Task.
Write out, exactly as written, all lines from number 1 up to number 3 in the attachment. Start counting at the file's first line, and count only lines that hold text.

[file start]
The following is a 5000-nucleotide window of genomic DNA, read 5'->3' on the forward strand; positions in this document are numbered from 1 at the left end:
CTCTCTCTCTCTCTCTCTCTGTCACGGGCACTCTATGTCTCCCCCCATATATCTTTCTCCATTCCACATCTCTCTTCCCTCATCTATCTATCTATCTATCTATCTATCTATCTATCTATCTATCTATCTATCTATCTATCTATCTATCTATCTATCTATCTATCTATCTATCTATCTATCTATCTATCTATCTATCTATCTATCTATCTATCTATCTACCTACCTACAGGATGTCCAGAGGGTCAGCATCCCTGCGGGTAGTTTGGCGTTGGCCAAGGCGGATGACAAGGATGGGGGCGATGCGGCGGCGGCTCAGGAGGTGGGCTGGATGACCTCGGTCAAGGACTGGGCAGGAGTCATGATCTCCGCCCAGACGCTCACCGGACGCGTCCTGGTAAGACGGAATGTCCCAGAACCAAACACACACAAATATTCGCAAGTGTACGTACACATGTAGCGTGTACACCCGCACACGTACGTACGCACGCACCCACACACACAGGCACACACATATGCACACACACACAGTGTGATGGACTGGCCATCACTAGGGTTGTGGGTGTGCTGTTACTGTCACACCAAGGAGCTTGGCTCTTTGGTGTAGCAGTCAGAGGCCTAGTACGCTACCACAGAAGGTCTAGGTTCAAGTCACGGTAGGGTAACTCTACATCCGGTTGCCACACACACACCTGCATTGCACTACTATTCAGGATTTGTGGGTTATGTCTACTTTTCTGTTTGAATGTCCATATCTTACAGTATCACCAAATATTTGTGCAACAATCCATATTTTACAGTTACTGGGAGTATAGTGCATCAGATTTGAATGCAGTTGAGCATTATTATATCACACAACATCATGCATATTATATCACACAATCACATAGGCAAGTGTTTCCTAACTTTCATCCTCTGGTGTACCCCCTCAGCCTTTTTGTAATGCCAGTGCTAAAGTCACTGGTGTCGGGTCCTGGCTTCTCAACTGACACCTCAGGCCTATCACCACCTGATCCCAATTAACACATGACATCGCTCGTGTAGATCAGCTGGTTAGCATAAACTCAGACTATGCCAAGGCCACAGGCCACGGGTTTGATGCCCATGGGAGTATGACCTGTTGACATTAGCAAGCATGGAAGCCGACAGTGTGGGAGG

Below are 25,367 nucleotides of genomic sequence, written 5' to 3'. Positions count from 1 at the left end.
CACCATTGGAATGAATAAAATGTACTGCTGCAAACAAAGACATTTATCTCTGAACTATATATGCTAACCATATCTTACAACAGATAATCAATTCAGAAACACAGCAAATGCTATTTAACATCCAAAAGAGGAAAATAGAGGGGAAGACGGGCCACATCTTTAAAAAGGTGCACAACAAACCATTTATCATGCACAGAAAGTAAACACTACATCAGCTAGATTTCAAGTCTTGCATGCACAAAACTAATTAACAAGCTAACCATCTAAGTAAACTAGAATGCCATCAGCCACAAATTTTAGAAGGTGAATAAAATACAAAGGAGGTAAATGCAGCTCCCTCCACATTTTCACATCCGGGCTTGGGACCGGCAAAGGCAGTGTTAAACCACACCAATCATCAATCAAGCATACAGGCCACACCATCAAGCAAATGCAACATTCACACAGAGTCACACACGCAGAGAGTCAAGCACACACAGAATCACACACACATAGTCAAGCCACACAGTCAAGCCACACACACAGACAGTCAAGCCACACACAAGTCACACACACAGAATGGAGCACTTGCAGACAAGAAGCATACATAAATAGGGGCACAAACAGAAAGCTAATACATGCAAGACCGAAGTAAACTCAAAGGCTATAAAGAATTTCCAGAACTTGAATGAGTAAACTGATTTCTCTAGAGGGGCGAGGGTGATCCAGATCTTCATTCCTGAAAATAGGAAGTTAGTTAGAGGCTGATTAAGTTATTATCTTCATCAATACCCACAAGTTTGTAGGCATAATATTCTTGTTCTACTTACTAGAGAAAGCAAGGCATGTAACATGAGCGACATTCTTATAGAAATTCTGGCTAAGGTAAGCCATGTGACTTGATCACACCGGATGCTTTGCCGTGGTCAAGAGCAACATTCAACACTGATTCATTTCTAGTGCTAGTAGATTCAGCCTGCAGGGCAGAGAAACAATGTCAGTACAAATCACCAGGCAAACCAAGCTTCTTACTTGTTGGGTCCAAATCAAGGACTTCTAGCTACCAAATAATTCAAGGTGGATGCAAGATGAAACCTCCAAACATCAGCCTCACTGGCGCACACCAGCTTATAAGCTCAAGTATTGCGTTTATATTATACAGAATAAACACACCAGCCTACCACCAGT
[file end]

The following is a 5000-nucleotide window of genomic DNA, read 5'->3' on the forward strand; positions in this document are numbered from 1 at the left end:
CTCTCTCTCTCTCTCTCTCTGTCACGGGCACTCTATGTCTCCCCCCATATATCTTTCTCCATTCCACATCTCTCTTCCCTCATCTATCTATCTATCTATCTATCTATCTATCTATCTATCTATCTATCTATCTATCTATCTATCTATCTATCTATCTATCTATCTATCTATCTATCTATCTATCTATCTATCTATCTATCTATCTATCTATCTATCTACCTACCTACAGGATGTCCAGAGGGTCAGCATCCCTGCGGGTAGTTTGGCGTTGGCCAAGGCGGATGACAAGGATGGGGGCGATGCGGCGGCGGCTCAGGAGGTGGGCTGGATGACCTCGGTCAAGGACTGGGCAGGAGTCATGATCTCCGCCCAGACGCTCACCGGACGCGTCCTGGTAAGACGGAATGTCCCAGAACCAAACACACACAAATATTCGCAAGTGTACGTACACATGTAGCGTGTACACCCGCACACGTACGTACGCACGCACCCACACACACAGGCACACACATATGCACACACACACAGTGTGATGGACTGGCCATCACTAGGGTTGTGGGTGTGCTGTTACTGTCACACCAAGGAGCTTGGCTCTTTGGTGTAGCAGTCAGAGGCCTAGTACGCTACCACAGAAGGTCTAGGTTCAAGTCACGGTAGGGTAACTCTACATCCGGTTGCCACACACACACCTGCATTGCACTACTATTCAGGATTTGTGGGTTATGTCTACTTTTCTGTTTGAATGTCCATATCTTACAGTATCACCAAATATTTGTGCAACAATCCATATTTTACAGTTACTGGGAGTATAGTGCATCAGATTTGAATGCAGTTGAGCATTATTATATCACACAACATCATGCATATTATATCACACAATCACATAGGCAAGTGTTTCCTAACTTTCATCCTCTGGTGTACCCCCTCAGCCTTTTTGTAATGCCAGTGCTAAAGTCACTGGTGTCGGGTCCTGGCTTCTCAACTGACACCTCAGGCCTATCACCACCTGATCCCAATTAACACATGACATCGCTCGTGTAGATCAGCTGGTTAGCATAAACTCAGACTATGCCAAGGCCACAGGCCACGGGTTTGATGCCCATGGGAGTATGACCTGTTGACATTAGCAAGCATGGAAGCCGACAGTGTGGGAGG

Below are 25,367 nucleotides of genomic sequence, written 5' to 3'. Positions count from 1 at the left end.